Credit risk is topping the agenda of transportation finance meetings as leaders weigh the impact of inflation, interest rates and other global economic stressors on the industry. A recent article from The Wall Street Journal, "Junk-Loan Defaults Worry Wall Street Investors," noted that defaults on leveraged loans hit $6 billion in August of 2022.* This amount is the highest monthly total since October 2020 when the U.S. economy was in the midst of navigating the COVID-19 pandemic.
The rise of defaults can be partly attributed to interest rate increases from the U.S. Federal Reserve which has added to the interest expense burden on the borrower. Since the Fed signaled its intention to maintain higher interest rates, this could present liquidity challenges for companies with sizeable debt loads.
Further, trade payables due from highly leveraged companies pose even greater risks to suppliers since they are unsecured creditors and as such are junior in the payment waterfall to senior secured lenders. Empirically, the data shows that post-bankruptcy and reorganization recoveries to general unsecured creditors are now at historic lows.
What does the rise in defaults mean for transportation companies?
Since transportation companies often work with customers and suppliers across a wide range of industries, managing and then predicting credit risk can often be a challenge. Some industries tend to be more leveraged than others and without full visibility into a counterparty's financials, it's hard to prepare for what an economic downturn could bring. This uncertainty is even further complicated by the rising geopolitical uncertainties around the world, especially for companies working with foreign suppliers and customers.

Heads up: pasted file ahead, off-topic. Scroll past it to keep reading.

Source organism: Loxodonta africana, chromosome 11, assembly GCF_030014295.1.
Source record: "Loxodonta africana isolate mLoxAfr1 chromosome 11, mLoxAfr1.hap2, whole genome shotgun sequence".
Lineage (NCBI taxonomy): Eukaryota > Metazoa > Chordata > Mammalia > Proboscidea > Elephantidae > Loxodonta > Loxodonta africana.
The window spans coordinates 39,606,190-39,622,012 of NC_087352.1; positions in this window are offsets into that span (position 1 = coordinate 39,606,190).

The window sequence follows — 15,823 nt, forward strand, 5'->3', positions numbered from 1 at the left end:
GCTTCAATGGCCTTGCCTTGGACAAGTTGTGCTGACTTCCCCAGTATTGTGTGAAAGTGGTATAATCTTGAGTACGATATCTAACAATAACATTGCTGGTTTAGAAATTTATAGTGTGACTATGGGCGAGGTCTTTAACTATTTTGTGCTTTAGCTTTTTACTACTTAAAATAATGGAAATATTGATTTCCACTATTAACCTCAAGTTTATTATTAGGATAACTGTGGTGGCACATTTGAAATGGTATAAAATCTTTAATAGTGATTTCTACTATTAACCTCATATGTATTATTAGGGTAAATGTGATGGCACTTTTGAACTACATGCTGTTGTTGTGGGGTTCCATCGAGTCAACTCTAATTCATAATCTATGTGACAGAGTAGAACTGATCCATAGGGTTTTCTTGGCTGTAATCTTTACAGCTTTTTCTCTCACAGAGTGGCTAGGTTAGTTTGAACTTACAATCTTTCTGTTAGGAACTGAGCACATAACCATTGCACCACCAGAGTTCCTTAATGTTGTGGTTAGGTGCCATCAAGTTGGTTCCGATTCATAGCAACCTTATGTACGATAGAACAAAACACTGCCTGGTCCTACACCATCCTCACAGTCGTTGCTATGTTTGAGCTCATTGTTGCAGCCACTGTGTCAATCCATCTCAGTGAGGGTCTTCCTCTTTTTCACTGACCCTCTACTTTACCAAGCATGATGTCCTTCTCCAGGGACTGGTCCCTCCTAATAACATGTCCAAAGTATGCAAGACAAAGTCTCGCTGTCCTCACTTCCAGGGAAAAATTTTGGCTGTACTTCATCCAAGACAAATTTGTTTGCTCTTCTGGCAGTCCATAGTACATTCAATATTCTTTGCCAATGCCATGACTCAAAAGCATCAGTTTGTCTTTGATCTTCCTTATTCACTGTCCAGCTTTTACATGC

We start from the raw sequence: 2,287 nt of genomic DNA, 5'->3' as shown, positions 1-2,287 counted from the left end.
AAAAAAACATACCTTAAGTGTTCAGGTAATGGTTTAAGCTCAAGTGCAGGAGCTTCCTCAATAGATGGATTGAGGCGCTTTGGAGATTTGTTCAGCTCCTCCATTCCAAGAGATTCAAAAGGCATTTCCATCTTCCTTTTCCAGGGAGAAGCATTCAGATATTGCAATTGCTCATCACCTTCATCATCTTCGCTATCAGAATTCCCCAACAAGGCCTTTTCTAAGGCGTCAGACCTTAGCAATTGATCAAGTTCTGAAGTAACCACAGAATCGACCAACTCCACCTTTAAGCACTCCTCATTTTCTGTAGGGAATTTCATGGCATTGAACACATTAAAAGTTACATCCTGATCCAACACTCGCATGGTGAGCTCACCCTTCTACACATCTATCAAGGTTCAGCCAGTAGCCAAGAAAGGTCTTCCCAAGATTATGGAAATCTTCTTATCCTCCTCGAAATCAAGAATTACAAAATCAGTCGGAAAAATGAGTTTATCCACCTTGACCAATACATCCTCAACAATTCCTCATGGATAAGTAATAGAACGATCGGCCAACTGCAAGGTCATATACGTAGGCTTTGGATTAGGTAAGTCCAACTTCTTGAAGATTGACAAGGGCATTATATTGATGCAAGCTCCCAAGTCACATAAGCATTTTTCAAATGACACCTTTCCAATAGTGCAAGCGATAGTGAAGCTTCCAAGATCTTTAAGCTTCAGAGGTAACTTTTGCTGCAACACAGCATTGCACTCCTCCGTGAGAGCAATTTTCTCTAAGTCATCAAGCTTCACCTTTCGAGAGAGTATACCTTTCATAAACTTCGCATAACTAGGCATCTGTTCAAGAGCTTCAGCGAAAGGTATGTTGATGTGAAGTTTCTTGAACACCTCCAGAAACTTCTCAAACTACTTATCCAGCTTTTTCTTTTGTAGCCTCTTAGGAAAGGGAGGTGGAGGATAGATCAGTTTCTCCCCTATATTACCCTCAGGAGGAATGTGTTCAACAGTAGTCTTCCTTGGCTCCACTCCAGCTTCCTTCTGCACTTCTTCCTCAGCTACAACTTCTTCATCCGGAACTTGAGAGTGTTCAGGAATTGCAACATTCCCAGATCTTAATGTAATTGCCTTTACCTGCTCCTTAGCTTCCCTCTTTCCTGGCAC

Managing customer credit risk
Managing customer credit exposures can be a tedious task, even when a formal credit team is in place to manage these processes. Solutions such as credit insurance protect against credit losses while also serving as a tool to help companies increase sales and manage credit risk better. Most credit insurance policies also include political risk coverage which protects companies' ability to be repaid in the event that political events or arbitrary government actions prevent such repayment.
Managing supply chain risk
Beyond credit risk, companies should also evaluate supply chain risks which continue to increase in step with rising global geopolitical instability.
Trade Disruption Insurance (TDI) is a solution that indemnifies the policyholder from business income losses which are incurred along the intended delivery routes and result from the delay or non-arrival of goods. TDI is essentially an all-risk business interruption (BI) policy that — unlike traditional BI coverage — doesn't require that there be physical damage to the client's assets for the policy to respond. Furthermore, the covered losses under a TDI policy are quite broad and can include both political and physical perils. For transportation companies, TDI can also be used to cover contractual penalties resulting from late delivery.
While the industry continues to navigate current challenges like these, it's critical to work with a team of transportation experts to help you address economic impacts on your business and create a risk management program that closes gaps and supports the continuous running of your business.